England have lost only two of their nine women's Twenty20 matches against India. The most recent reversal was four years ago and today is definitely not the time for the third defeat.
It would prove potentially disastrous for the team's hopes of qualifying for the semi-final of the World Twenty20, for which they are one of the favourites. England can console themselves with the fact that the tournament so far has not gone according to plan.
In the opening round of matches, New Zealand surprisingly defeated Australia, Sri Lanka beat India and England somehow contrived to muck up their chase against West Indies. Thus, both sides arrive for today's second group match in Sylhet needing victory.
There is the feeling that England choked against West Indies, frazzled by what is expected of them and by their recent poor record against their opponents. They have to compose themselves more assuredly and the middle order take responsibility.
England have opted for a fresh approach by opening with both their leading batsmen, the captain, Charlotte Edwards, who has usually been at the top of the order, and Sarah Taylor, who hasn't.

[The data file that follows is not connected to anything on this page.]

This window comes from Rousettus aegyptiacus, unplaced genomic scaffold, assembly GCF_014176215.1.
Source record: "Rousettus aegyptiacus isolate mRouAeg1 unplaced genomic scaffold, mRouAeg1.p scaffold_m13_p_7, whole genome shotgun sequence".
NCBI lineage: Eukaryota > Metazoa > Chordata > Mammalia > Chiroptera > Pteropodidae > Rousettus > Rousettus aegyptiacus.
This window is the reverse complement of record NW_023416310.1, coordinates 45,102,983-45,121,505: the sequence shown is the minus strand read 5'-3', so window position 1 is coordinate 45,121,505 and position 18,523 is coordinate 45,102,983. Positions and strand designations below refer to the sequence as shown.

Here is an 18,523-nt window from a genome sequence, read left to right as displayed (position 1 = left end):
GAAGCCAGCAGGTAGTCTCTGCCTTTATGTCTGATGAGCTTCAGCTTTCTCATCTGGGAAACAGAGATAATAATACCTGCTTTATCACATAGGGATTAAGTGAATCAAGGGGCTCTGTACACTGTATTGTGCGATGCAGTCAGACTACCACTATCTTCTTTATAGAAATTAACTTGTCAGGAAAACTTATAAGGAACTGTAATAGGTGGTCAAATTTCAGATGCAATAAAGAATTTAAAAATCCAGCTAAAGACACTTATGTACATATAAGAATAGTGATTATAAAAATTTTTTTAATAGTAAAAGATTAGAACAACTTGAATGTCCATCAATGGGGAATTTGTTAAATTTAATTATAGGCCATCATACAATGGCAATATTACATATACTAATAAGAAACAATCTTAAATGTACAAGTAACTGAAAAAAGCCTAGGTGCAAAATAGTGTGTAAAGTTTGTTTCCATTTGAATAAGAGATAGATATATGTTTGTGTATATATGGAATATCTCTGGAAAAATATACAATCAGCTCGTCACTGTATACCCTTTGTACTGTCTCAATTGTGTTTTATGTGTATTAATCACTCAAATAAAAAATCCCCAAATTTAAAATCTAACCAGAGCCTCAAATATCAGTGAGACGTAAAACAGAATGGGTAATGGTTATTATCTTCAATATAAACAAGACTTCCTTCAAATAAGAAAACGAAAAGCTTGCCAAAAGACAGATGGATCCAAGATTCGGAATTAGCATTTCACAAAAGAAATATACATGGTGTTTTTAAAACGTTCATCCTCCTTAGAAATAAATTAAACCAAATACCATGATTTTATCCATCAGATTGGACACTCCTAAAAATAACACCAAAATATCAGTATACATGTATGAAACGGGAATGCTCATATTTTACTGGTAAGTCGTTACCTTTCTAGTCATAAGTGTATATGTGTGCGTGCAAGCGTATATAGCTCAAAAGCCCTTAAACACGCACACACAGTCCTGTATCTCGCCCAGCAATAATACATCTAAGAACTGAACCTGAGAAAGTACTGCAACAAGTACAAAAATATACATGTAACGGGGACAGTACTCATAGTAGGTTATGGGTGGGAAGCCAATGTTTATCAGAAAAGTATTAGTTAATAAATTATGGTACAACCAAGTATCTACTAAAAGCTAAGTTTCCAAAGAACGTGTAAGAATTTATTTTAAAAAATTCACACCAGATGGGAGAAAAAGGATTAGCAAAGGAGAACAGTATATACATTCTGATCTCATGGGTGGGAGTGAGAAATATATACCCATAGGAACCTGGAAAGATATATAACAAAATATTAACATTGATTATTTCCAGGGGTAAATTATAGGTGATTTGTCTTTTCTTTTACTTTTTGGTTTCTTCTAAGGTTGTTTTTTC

Until now, Taylor has been at three. Still, had she not been run out after the pair had added 42 against West Indies all might have been well. They and the elegant Lydia Greenway at No 3 must carry the burden of largely seeing England to acceptable totals.
The bowling looks in good order, capable of stifling most middle orders. Jodie Dibble and Rebecca Grundy, debutants here, will have learned much from Monday. England should stick with these left-arm seamers because they have plenty of potential.
India are perhaps too reliant on their auspicious opener and captain, Mithali Raj. They duplicate England to an extent with Edwards and it is time for others to come to the party.